Hypnotherapy to Stop Smoking
The anatomy of a cigarette
Cigarettes aren’t simply tobacco and paper. During the manufacturing process, a whole cocktail of chemicals are added. With each cigarette, a person will be inhaling harmful substances, including:
Nicotine – This is the drug that stimulates the brain and causes the addiction. If a person smokes regularly, they may experience some unpleasant withdrawal symptoms. Symptoms may include intense cravings, increased anxiety, irritability and headaches.
Tar – After smoking tobacco, tar is the residue that is deposited into the lungs. From here, it enters the bloodstream and gets carried to other parts of the body. Tar contains over 4000 chemicals, over 50 cancer-causing carcinogens and other poisons. This is why smoking is considered one of the biggest causes of disease.
Carbon monoxide – This gas affects how much oxygen the blood can carry around the body. As a result, smoking prevents the body from getting the oxygen it needs to function smoothly. The smoker may experience shortness of breath, low energy levels and poor circulation
One remains addicted to cigarettes not only because of the nicotine addiction, but also because of the psychological one. And this is why hypnosis is so effective in helping you be free of this bond.
So many people have tried to quit smoking in the past, and have succeeded for a limited time, only to start again. The very phrase ‘quit smoking’, ‘give up smoking’, implies that there is something to give up, something to lose in stopping smoking. This is far from the truth. All that smoking gives you is bad breath, diseased lungs, and an increased chance of cancer. Relaxation? No, the only relaxation smoking causes is the relief you experience when you smoke, because of your nicotine addiction. There is no relaxation, only relief. Add to that all the negative propoganda by everyone, including the television, showing how dangerous smoking is, only causes you more stress, due to which you turn to smoking again – because you believe it helps you relax.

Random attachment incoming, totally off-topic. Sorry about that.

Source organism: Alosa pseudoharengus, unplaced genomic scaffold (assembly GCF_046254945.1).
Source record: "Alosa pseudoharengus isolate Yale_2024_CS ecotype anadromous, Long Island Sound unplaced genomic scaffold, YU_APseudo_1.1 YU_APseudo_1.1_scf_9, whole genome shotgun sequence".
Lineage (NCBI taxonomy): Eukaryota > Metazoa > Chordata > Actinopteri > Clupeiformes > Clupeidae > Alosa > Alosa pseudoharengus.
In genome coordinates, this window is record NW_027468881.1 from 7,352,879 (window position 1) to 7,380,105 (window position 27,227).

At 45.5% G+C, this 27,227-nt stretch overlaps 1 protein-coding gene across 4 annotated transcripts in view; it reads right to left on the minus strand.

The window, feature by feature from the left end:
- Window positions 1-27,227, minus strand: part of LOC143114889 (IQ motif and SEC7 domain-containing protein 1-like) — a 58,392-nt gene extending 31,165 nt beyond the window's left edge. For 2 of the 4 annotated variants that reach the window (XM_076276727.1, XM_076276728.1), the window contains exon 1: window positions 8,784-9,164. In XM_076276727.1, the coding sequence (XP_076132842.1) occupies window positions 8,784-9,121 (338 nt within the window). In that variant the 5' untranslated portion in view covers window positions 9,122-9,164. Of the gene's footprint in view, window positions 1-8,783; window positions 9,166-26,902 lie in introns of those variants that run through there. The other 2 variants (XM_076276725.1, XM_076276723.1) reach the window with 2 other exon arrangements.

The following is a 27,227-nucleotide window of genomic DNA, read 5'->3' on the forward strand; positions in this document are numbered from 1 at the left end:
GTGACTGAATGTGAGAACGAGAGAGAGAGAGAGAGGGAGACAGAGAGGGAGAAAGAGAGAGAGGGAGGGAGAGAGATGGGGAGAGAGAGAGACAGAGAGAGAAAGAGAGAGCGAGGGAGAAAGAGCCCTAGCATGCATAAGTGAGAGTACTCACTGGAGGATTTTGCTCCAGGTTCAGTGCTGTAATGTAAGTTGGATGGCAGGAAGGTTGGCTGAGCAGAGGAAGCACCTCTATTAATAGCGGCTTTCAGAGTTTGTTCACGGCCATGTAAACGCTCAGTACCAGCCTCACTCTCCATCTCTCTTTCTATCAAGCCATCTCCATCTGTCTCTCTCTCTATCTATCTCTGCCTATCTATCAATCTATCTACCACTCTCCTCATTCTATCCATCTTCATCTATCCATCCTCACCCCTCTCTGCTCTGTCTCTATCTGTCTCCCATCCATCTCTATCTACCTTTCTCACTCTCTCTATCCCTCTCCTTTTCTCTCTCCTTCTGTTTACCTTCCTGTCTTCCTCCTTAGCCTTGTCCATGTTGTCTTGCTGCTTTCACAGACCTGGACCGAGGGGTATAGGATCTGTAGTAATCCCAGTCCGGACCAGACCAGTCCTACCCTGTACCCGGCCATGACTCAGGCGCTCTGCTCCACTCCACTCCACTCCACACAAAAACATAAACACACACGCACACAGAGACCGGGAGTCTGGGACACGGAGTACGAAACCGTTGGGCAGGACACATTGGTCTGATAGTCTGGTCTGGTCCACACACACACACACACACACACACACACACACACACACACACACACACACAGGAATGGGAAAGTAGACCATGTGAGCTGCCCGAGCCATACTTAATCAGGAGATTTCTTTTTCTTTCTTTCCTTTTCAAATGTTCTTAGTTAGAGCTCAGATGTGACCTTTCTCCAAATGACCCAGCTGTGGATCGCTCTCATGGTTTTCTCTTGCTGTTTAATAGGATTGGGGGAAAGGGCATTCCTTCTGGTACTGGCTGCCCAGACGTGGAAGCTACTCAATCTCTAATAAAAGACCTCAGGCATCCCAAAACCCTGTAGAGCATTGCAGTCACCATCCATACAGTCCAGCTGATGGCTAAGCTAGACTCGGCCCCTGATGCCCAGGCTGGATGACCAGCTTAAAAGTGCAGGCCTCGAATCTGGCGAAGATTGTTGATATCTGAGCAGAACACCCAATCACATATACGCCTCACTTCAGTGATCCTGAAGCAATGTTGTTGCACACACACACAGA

Hypnotherapy helps you see things as they are, and change this belief system. Once this belief system is changed and once you realise that you have nothing to lose when you stop smoking, stopping becomes easy and effortless.
Why stop smoking?
Smoking increases the risk of developing a wide range of health ailments and diseases. But the habit does not only harm the smoker’s health, it can also have a negative impact on the people around them. Children and babies living with people who smoke are vulnerable to many health problems. This includes chronic obstructive pulmonary disease (COPD) and an increased risk of cot death.
Some of the most common smoking-related illnesses include:
- Infertility – Smoking affects the fertility of men and women, making it difficult to conceive.
- Gum disease – As well as staining your teeth, smoking can cause premature tooth loss due to gum disease.
- Heart disease – This is considered the UK’s biggest killer. Nearly one in six cases are smoking-related.
- Lung cancer – More than eight in 10 cases of lung cancer are directly related to smoking.
- Other cancers – This includes mouth, throat, nose, blood, cervical and pancreatic cancer.
Adults who endure passive smoking for a long period of time are also at an increased risk of heart disease and lung cancer. Tobacco is also an irritant; therefore it can make conditions such as asthma worse.
Hypnotherapy for smoking
A great number of people find hypnotherapy for smoking an effective treatment. The method works to break the negative behaviours and thinking patterns associated with smoking. The thoughts and behaviours the smoker holds is often what prevents them from successfully giving up.
When a person makes the decision to stop smoking, the key aspect is to let go of the routine and change their perspective of cigarettes. Breaking an addiction like this is a challenge. Many people find changing how they think about something difficult. As hypnotherapy focuses on this change, it is fast becoming one of the most popular forms of treatment.
When considering stop smoking hypnosis, the first thing the person has to do is make sure they are choosing to quit for themselves. Hypnosis for smoking has been found to be most effective when the person really wants to quit.